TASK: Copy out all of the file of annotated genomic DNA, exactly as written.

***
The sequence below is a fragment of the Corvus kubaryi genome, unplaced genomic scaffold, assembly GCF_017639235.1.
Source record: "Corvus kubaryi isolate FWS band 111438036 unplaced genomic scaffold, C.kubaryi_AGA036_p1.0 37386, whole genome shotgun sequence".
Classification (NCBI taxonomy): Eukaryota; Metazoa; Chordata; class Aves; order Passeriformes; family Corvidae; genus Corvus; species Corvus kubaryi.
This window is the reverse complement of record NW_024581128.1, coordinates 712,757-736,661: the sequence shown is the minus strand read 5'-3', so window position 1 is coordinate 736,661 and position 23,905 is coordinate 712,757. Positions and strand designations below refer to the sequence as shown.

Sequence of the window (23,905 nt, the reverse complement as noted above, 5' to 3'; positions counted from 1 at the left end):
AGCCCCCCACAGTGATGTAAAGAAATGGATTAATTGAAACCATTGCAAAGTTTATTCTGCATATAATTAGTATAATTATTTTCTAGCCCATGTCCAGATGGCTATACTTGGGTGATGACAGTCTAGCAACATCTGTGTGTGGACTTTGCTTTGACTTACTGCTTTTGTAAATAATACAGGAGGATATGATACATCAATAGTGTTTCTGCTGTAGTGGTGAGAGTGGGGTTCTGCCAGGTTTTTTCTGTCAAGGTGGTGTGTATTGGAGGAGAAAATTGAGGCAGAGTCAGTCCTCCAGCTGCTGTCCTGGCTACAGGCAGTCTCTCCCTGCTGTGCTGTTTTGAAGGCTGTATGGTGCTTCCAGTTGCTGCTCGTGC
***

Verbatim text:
The sequence below is a fragment of the Corvus kubaryi genome, unplaced genomic scaffold, assembly GCF_017639235.1.
Source record: "Corvus kubaryi isolate FWS band 111438036 unplaced genomic scaffold, C.kubaryi_AGA036_p1.0 37386, whole genome shotgun sequence".
Classification (NCBI taxonomy): Eukaryota; Metazoa; Chordata; class Aves; order Passeriformes; family Corvidae; genus Corvus; species Corvus kubaryi.
This window is the reverse complement of record NW_024581128.1, coordinates 712,757-736,661: the sequence shown is the minus strand read 5'-3', so window position 1 is coordinate 736,661 and position 23,905 is coordinate 712,757. Positions and strand designations below refer to the sequence as shown.

Sequence of the window (23,905 nt, the reverse complement as noted above, 5' to 3'; positions counted from 1 at the left end):
AGCCCCCCACAGTGATGTAAAGAAATGGATTAATTGAAACCATTGCAAAGTTTATTCTGCATATAATTAGTATAATTATTTTCTAGCCCATGTCCAGATGGCTATACTTGGGTGATGACAGTCTAGCAACATCTGTGTGTGGACTTTGCTTTGACTTACTGCTTTTGTAAATAATACAGGAGGATATGATACATCAATAGTGTTTCTGCTGTAGTGGTGAGAGTGGGGTTCTGCCAGGTTTTTTCTGTCAAGGTGGTGTGTATTGGAGGAGAAAATTGAGGCAGAGTCAGTCCTCCAGCTGCTGTCCTGGCTACAGGCAGTCTCTCCCTGCTGTGCTGTTTTGAAGGCTGTATGGTGCTTCCAGTTGCTGCTCGTGC